US 7357200 B2
An earth auger presents a shank having a spiral earth removing structure therearound. The structure first presents a series of spirally positioned housings with cutting teeth therein followed by a spiral cutting edge about the shank. The teeth are radially, vertically and angularly oriented so as to remove earth in a stair-step fashion with a pneumatic drill-like action. The cutting teeth are further arranged so that each subsequent cutting tooth, as measured from the initial shank penetrating end, removes earth prior to the contact of the preceding cutting tooth housing so as to preclude earth contact. The earth relief, the spiral cutting teeth arrangement, the radial displacement of the teeth relative to the shank, the vertical displacement among the teeth and the angular relationship of the teeth, alone and in combination, enhance drilling.
1. An earth drilling device comprising:
a center shank having an imaginary central axis, said shank presenting an earth penetrating end;
a flight wound about said shank, a portion of said flight helically extending between said earth penetrating end and an upstream position longitudinally displaced along said shank axis from said earth penetrating end and radially displaced from said shank axis at a distance approximating a desired radius of a hole to be drilled upon operation of the device;
a plurality of housings along said portion of said flight beginning adjacent said earth penetrating end, each housing presenting a cutting tooth having a configuration presenting a cutting path of a primary width, said plurality of housings with a respective tooth therein positioned along said flight portion to define a plurality of successively adjacent teeth corresponding to a plurality of adjacent cutting paths helically wound about said shank axis between said earth penetrating end and said upstream position, each successively adjacent tooth of said plurality of teeth beginning at said shank end being radially displaced at successively increasing radial distances from said shank axis and longitudinally displaced from said shank end at successively increasing longitudinal distances, said radial distances resulting in cutting paths of adjacent teeth at least contiguous to preclude gaps between said cutting paths, one of said teeth being positioned approximate said desired radius distance from said axis, a portion of said flight subsequent to said housings presenting an earth cutting edge, whereby to form a flight having a first cutting portion defined by said helical teeth and a subsequent cutting portion defined by said subsequent cutting edge.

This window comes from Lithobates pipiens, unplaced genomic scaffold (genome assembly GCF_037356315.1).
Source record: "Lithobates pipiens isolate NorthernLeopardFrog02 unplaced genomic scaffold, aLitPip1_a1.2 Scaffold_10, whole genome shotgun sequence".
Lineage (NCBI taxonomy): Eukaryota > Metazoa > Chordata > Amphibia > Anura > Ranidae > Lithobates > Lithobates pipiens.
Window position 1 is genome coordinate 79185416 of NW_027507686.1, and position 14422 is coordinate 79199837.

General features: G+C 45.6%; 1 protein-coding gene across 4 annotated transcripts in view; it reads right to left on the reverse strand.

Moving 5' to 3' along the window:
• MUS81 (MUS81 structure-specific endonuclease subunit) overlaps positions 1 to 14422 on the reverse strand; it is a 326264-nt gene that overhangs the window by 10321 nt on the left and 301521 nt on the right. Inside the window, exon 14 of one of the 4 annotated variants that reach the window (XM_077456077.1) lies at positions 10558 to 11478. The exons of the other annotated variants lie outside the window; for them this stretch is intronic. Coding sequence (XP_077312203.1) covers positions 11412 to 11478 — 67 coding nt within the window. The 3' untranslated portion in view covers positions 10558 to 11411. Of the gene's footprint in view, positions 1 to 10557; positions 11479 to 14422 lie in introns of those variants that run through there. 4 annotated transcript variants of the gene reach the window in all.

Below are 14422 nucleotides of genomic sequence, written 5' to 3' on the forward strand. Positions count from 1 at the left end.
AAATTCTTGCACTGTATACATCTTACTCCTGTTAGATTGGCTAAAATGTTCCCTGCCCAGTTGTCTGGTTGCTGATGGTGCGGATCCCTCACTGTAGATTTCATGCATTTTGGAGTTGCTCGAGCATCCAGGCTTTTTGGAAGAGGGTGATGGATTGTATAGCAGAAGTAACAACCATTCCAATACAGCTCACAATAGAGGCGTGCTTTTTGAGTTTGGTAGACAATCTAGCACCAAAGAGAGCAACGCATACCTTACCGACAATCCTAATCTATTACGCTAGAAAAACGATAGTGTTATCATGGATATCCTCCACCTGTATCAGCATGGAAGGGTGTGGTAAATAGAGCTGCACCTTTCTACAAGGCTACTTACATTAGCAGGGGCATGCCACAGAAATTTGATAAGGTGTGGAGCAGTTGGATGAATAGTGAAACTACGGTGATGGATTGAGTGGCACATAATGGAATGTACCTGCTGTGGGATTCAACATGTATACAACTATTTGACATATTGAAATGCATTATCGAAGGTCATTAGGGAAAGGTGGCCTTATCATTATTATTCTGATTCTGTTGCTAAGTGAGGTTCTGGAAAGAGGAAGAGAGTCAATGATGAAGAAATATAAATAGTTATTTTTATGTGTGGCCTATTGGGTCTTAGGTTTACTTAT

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13. An earth drilling device comprising:
an axial shank including a central axis presenting an earth penetrating end;
a spiral cutting edge assembly helically wound about said shank, said assembly comprising:
a plurality of cutting teeth housings helically positioned at least 360° about said shank axis, each housing including a cutting tooth, said housings including an initial housing presenting a first cutting tooth positioned adjacent said penetrating end of said shank at a first radial distance from said axis and an upstream housing presenting a cutting tooth positioned upstream from said first cutting tooth housing with a plurality of cutting teeth housings positioned therebetween and helically wound about said shank, said upstream cutting tooth housing presenting a tooth radially displaced from said shank at a distance approximate a radius of said hole to be presented by operation of said device,
said plurality of cutting tooth housings between said first and upstream housings helically positioned about said shank, each housing being positioned to present each adjacent tooth at a successively larger radial increment relative to said central axis with each successively adjacent tooth presenting successively adjacent contiguous cutting paths about said axis upon operation of said device, said teeth longitudinally displaced relative to said central axis in a manner whereby only one tooth at a time passes through a plane normal to said axis upon operation of said device.
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21. An earth drilling device comprising:
an axial shank presenting an earth penetrating end;